April 11, 2012
El 56 por ciento de habitantes de Rasquera vota a favor de la plantación de cannabis
The Spanish village of Rasquera has adopted in a referendum a plan to rent out a field for growing cannabis in an urgent bid to create jobs and raise money to pay off its debts.
Rasquera’s village council on February 29 approved the plan to rent seven hectares (17 acres) of public land to an association that promotes the legal recreational or therapeutic use of cannabis by its 5,000 members in a 4-3 vote.
But since the plan was met with fierce opposition from some residents and opposition parties who fear it will turn the village located 140 kilometres (90 miles) south of Barcelona into a drugs mecca, the council agreed to put it to a referendum Tuesday.
A total of 804 residents were eligible to cast ballots in the referendum which posed the question: “Do you agree with the anti-crisis plan approved by the Rasquera town hall on February 29?”
To the delight of Mayor Bernat Pellisa, 308 voters agreed with 239 against, a 56.3 percent “yes” which Pellisa described as a “magnificent result.”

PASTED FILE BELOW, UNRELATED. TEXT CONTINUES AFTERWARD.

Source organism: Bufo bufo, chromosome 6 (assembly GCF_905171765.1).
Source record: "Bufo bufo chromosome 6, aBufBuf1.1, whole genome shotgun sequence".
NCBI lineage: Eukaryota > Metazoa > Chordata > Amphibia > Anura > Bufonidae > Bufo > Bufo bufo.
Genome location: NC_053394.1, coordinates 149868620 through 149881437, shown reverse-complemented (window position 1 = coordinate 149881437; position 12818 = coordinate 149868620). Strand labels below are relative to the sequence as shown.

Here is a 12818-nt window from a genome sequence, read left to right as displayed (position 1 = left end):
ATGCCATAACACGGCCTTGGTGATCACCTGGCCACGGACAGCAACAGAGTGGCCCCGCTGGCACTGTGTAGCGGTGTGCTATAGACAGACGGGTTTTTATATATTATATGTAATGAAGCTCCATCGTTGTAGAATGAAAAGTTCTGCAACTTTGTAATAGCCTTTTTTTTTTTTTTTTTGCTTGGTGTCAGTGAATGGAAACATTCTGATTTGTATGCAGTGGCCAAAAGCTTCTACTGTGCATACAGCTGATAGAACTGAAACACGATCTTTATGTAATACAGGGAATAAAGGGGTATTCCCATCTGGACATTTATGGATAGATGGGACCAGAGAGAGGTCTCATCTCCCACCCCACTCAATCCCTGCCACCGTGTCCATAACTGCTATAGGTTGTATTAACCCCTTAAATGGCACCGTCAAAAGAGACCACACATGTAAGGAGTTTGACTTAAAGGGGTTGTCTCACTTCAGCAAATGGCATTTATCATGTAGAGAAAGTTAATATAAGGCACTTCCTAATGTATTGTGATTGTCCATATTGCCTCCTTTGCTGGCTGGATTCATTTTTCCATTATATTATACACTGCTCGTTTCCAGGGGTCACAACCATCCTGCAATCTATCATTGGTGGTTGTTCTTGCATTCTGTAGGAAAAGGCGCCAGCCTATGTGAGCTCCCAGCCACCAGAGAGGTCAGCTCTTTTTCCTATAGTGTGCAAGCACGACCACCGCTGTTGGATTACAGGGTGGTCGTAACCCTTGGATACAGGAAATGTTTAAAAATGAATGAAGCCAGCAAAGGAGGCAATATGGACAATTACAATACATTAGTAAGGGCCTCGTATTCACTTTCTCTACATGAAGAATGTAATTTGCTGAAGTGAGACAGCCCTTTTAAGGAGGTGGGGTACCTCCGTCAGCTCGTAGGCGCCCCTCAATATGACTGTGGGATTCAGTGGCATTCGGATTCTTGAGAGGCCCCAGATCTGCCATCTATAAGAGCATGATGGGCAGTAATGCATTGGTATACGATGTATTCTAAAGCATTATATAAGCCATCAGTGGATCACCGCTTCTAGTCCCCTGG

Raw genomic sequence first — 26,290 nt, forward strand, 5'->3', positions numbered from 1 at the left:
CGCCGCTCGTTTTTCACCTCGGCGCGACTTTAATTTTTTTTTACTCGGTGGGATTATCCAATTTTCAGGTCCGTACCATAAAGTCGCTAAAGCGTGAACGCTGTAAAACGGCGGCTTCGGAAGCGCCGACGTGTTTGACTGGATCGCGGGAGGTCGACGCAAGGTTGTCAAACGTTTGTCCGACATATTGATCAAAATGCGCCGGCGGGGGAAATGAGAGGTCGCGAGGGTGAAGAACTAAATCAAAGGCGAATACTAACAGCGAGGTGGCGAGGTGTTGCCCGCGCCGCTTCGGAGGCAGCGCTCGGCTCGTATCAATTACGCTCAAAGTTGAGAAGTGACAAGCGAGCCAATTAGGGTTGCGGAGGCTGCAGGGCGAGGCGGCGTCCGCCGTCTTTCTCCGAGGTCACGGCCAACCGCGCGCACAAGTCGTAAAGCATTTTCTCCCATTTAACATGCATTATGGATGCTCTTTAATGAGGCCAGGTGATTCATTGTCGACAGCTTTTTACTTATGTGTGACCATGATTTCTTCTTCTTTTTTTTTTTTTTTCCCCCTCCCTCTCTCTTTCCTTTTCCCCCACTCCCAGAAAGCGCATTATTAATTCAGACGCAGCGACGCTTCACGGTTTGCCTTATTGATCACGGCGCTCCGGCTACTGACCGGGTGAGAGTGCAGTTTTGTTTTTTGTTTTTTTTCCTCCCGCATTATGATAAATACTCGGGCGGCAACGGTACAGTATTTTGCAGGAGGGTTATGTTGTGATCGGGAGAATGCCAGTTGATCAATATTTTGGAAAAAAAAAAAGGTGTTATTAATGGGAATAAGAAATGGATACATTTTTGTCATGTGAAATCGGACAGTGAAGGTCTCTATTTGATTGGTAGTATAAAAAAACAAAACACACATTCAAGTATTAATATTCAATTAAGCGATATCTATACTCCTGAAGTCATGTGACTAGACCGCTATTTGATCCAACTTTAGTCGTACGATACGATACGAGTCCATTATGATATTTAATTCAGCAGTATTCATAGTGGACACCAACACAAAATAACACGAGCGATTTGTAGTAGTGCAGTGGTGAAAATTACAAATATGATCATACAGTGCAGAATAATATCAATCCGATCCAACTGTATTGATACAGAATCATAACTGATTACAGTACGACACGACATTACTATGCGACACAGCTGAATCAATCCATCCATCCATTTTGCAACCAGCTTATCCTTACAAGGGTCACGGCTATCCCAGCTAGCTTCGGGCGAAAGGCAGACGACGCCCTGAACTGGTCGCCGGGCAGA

Earlier the mayor had threatened to resign with the entire council if the “yes” vote was less than 75 percent, but he happily brushed that aside saying: “Tomorrow morning we’ll take decisions after digesting the results.”
Private consumption of cannabis is not outlawed in Spain although it is illegal to sell the drug.
Rasquera, where local produce traditionally includes olives and grapes, is suffering from the country’s severe public financing crisis and hopes income from letting the land will help it pay down its 1.3 million euros ($1.7 million) of debt.
The village council, controlled by a pro-Catalan independence party, says the plan would create 40 direct and indirect jobs, mostly involving the harvesting of the cannabis crop.
It argues the field can be rented to the Barcelona Personal Use Cannabis Association (ABCDA) for over 10 times the regular market price.
The Barcelona-based cannabis smokers’ association will reportedly pay the village 650,000 euros a year for the right to grow its annual supply there.
“The village, like so many others, has many difficulties, a big crisis, a lot of inhabitants without work,” said Rasquera economic councillor Josep Maria Insausti.
“Now we are being asked to pay off our debts impossibly quickly for a small village.”